So much controversy in so little time, and Sandy Hook remembered

A contentious election in ruby red Alabama early last week reverberated all over the nation, including in Connecticut, where Sen. Chris Murphy had raised $135,000 for the surprising victor, Democrat Doug Jones. Ultra-conservative Roy Moore’s loss and the narrowing of the power balance between Democrats and Republicans in the U.S. Senate was only the warm-up, however, for confronting issues with more immediate impact on this state.

Chief among them, and the most emotional, was the five-year anniversary of the killing of 20 children and six educators at Sandy Hook elementary school.

Public officials and citizens of many stripes remembered the awful incident that left an indelible scar. And while the killings have inspired new people to enter the political arena seeking change, efforts to pass gun-control legislation have been largely unsuccessful.

Dwelling on that issue or any other was impossible in a week of major political developments, however, including progress on the Republican tax bill, the details of which were still being revealed on Friday.

Last-minute revisions would apparently improve the measure’s impact on Connecticut taxpayers, but the state’s all-Democratic Congressional delegation nevertheless condemned it overall as “a massive giveaway for the ultra rich,” in the words of Rep. John Larson, D-1st District.

Congress’s failure so far to reinstate the CHIP program — putting coverage for some 17,000 young people in jeopardy — will continue to be an issue (one Sen.-elect Jones wants to correct, apparently), but Connecticut’s track record for its handling of children is not unblemished, either, as witnessed by the state Child Advocate’s report on the horrific death of a 17-year-old autistic Hartford youth.

Her observations about lapses by the Connecticut’s Department of Children and Families came in the same week a federal judge ordered DCF to commit to certain staffing and caseload levels. A day later the department and Gov. Dannel Malloy announced that DCF will be hiring 120 social workers — at a cost of about $10 million.

That was perhaps unsettling news to a legislature that is already facing a $208 million deficit  — not counting the $54 million it might cost to repair the Medicare Savings Program in a special session later this month. As he is required by law, the governor laid out a list of solutions to the budget deficit problem, all of them, including raising taxes, in his words “almost universally objectionable.”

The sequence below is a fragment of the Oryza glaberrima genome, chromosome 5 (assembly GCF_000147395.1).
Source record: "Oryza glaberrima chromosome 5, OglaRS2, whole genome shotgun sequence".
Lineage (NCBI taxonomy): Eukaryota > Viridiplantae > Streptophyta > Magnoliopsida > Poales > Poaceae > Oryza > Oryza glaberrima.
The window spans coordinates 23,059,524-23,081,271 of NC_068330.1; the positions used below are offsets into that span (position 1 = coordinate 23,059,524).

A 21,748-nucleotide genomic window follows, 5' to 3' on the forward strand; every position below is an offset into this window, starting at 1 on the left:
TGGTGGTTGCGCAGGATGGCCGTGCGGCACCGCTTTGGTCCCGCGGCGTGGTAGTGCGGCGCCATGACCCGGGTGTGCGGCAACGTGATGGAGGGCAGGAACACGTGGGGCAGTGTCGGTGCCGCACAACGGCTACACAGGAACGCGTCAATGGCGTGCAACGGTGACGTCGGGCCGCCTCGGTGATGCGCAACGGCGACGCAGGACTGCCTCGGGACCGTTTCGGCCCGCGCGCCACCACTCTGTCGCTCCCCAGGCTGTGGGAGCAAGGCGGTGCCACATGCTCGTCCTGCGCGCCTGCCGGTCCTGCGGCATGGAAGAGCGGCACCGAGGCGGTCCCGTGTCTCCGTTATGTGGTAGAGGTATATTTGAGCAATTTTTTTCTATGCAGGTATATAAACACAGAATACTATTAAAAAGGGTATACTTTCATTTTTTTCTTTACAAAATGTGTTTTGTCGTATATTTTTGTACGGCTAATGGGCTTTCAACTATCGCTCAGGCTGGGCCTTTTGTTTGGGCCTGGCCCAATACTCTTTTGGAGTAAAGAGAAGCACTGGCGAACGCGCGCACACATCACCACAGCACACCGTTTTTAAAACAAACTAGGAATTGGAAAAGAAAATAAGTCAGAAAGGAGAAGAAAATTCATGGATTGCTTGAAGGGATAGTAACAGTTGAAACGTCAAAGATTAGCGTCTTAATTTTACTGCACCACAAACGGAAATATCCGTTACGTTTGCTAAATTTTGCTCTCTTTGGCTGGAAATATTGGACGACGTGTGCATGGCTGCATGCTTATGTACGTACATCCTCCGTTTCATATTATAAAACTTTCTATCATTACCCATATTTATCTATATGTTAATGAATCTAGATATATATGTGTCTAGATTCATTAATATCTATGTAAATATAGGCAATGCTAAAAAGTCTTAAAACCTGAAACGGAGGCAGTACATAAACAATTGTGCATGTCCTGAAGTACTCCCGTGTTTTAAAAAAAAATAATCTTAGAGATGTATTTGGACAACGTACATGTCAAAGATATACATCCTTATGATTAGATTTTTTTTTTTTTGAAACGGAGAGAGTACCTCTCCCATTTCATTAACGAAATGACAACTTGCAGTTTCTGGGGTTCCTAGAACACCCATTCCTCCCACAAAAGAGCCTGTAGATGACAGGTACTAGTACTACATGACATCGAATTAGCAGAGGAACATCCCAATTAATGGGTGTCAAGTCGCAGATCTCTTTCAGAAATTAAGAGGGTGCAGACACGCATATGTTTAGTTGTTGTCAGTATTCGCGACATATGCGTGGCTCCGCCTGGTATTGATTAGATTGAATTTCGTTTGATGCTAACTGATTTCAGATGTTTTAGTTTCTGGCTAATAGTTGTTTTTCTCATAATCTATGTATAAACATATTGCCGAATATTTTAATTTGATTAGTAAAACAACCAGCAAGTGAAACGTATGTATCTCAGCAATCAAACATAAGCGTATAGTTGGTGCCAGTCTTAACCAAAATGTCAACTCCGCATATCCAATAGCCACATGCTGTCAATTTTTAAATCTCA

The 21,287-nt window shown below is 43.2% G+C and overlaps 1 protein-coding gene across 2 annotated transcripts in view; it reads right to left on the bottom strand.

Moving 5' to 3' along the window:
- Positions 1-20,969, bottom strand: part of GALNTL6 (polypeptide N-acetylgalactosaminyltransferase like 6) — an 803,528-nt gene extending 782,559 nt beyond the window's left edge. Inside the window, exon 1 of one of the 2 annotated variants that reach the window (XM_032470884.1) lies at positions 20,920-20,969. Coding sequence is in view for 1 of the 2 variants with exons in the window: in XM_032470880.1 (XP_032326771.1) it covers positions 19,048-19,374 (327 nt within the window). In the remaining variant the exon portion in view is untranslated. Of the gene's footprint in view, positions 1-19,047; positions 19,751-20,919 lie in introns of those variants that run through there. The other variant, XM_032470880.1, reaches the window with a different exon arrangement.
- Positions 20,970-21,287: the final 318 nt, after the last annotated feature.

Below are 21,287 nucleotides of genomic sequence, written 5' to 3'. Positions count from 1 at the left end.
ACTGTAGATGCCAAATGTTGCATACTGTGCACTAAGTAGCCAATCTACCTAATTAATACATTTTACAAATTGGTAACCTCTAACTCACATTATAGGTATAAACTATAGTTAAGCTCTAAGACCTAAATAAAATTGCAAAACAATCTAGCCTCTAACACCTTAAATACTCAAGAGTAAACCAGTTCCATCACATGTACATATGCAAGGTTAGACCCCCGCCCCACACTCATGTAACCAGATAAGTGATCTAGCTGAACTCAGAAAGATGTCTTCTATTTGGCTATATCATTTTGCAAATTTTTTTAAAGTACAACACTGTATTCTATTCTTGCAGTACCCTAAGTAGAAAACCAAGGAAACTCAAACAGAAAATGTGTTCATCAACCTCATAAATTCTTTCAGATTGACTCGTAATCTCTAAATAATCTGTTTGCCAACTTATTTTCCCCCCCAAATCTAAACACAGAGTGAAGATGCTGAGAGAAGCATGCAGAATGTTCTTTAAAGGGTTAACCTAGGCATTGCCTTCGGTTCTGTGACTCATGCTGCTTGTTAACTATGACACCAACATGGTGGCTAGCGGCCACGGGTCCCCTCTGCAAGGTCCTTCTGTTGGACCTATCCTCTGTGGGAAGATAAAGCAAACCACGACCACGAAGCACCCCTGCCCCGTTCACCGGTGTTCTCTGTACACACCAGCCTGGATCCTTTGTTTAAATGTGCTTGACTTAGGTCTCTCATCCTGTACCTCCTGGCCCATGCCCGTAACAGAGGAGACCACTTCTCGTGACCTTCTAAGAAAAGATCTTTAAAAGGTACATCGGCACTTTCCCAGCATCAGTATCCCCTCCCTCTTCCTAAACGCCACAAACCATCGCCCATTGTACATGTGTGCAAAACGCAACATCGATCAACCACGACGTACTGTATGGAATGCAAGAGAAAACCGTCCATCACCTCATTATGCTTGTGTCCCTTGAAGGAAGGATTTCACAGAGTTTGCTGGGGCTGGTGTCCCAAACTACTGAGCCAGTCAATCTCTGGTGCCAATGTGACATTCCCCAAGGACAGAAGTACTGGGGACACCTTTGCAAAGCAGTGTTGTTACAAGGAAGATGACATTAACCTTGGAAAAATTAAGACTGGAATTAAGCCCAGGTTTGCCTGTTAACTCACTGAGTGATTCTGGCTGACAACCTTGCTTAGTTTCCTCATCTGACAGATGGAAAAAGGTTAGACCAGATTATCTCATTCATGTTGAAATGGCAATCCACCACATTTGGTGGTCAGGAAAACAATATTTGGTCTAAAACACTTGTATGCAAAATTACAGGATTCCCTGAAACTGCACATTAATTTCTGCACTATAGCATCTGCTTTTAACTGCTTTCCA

His differences with lawmakers are likely to stretch into the new year. The governor on Friday put the blame for Connecticut’s far-reaching and multi-faceted financial problems on a legislative culture of postponing hard choices.

No one so far — including the latest batch of Republican gubernatorial hopefuls — has come up with a way to pay for the enormous project of rebuilding the state’s transportation network, which Malloy says the state’s economic future depends on.

Malloy, State Attorney General George Jepsen and the state’s federal legislators are in agreement, though, in their view that the Federal Communications Commission’s vote to end so-called “net neutrality” is a move that, according to Sen. Richard Blumenthal, “will harm consumers with higher prices and lower speeds.”

Keith M. Phaneuf / CTMirror.org

Operation Fuel Director Brenda Watson.

Rising natural gas and fuel oil prices will also have an impact on consumers, particularly some 320,000 Connecticut households whose heat bills exceeded their ability to pay, announced Operation Fuel.

It is not clear whether lack of money or lack of interest or both has stalled the Federal Railroad Administration’s plan to bring high-speed rail to the Northeast Corridor, but something has. A more immediate and politically charged issue is what Congress should  do about the undocumented youth who will be subject to deportation beginning in March when the Deferred Action for Childhood Arrivals program starts to expire.

Many of Connecticut’s “Dreamers” are students in the state’s constellation of 12 community colleges — schools the Board of Regents for Higher Education voted  Thursday (over many public objections) to consolidate into one mega-school. The move is an effort to save some $28 million while the system is under great financial pressure.

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